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At a glance

It is a syndrome characterized by congenital absence of vagina, rudimentary cornua uteri, and morphologically normal ovaries and fallopian tubes situated on the pelvic sidewall. Clinically, young women present primary amenorrhea with otherwise normal secondary sexual development, normal external genitalia, normal functional ovaries, and a karyotype 46XX without visible chromosomal anomaly. They are infertile. Other features include unilateral renal agenesis, ectopia of kidneys or horseshoe kidney, skeletal anomalies (particularly Klippel-Feil appearance), hearing defects, and more rarely cardiac as well as syndactyly and polydactyly.

Synonyms

von Rokitansky Syndrome; Uterus Bipartitus Solidus Rudimentarius cum Vagina Solida. CAUV (Congenital Absence of the Uterus and Vagina) Syndrome; MA (Müllerian Aplasia); GRES (Genital Renal Ear Syndrome). It is suggested that all be called MRKH (Mayer-Rokitansky-Küster-Hauser) Type I or Type II.

History

The first description of this disorder dates back to 1820, when the German anatomist Auguste Franz Joseph Karl Mayer described this kind of anomaly, followed by a report by the Austrian pathologist Karl Freiherr von Rokitansky in 1838. The detailed description by the German gynecologist Hermann Küster was published no earlier than 1910. Another German gynecologist, G. A. Hauser, published one article each about the Küstervon Rokitansky Syndrome and the Mayer-von Rokitansky-Küster Syndrome in 1961. Thus, it seems the correct order of names is “Mayer–von Rokitansky–Küster–(Hauser) Syndrome.”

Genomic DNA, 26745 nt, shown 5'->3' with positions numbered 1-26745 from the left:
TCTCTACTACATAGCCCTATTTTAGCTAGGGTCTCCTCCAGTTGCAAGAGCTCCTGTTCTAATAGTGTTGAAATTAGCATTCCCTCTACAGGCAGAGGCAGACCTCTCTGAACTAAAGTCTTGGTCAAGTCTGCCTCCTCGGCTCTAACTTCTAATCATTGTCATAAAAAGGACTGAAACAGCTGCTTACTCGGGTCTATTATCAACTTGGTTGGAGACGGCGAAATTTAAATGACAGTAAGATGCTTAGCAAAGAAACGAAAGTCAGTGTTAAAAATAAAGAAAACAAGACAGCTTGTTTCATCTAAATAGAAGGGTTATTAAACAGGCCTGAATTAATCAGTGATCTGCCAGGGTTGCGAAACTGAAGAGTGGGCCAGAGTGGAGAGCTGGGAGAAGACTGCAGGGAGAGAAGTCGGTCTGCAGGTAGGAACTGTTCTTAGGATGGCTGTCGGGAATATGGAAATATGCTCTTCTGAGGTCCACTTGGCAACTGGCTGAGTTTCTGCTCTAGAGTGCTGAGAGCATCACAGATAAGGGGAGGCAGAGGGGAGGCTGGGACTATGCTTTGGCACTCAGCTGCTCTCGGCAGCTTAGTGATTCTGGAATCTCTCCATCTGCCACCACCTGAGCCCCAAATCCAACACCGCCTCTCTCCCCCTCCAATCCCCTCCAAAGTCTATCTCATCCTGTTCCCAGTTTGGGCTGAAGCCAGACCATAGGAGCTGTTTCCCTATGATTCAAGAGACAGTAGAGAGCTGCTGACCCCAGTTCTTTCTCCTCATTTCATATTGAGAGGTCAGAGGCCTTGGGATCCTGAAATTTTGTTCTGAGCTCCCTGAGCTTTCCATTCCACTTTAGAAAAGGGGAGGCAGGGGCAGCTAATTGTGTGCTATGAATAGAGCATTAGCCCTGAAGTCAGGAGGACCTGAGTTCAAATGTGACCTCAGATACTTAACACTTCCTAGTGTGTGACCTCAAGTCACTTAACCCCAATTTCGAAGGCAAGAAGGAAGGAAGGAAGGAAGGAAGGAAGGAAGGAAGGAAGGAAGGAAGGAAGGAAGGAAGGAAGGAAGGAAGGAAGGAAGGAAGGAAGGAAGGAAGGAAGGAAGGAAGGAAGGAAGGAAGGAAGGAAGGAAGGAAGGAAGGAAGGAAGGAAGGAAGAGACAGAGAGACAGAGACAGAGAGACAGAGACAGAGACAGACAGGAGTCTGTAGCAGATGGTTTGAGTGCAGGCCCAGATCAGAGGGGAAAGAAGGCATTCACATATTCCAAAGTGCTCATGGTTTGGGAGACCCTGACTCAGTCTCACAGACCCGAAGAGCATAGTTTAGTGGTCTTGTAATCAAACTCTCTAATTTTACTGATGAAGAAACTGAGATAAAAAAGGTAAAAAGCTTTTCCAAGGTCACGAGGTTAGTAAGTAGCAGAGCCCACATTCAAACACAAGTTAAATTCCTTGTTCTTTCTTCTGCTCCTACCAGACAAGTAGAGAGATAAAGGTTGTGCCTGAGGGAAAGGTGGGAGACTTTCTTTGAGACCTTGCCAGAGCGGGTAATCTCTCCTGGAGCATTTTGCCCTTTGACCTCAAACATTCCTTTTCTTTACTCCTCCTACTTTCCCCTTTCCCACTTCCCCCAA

Classification

This medical condition is subdivided in two types:

  • Type I (Isolated): Also called Rokitansky Sequence.

  • Type II: Also called MURCS Association which stands for llerian duct aplasia, Renal dysplasia, and Cervical Somite anomalies.

Incidence

1:4,000 to 5,000 female newborns.

Genetic inheritance

Congenital disorder that usually occurs sporadically. The syndrome appears to be transmitted as an autosomal dominant trait with incomplete penetrance and variable expressivity. This may suggest that the prevalence of the syndrome may probably be underestimated.

Pathophysiology

There is an arrest, for unknown reasons, of the Müllerian duct development at the fifth gestational week. Structures deriving from the mesoderm can be involved (uterus, cervix, and upper 75% of the vagina). Ovarian function is preserved because the ovaries originate in the primitive ectoderm. Skeleton development from mesoderm is highly sensible at this period.

Diagnosis

Clinically evocated on functional complaints of primary amenorrhea and unsatisfactory or impossible sexual intercourse. Sonography can confirm diagnosis.

Clinical aspects

Female phenotype with normal secondary sexual characteristics (breast and pubic hair growth). Pituitary and ovarian function is normal, and ovulatory progesterone levels can be detected. Features can involve the genitourinary system (congenital absence of the vagina, rudimentary uterus, bipartite uterus, hypoplasia of kidneys, ectopic malformed kidneys). Other frequent signs are short neck, low hairline, short stature, abnormal rib scapula, ...

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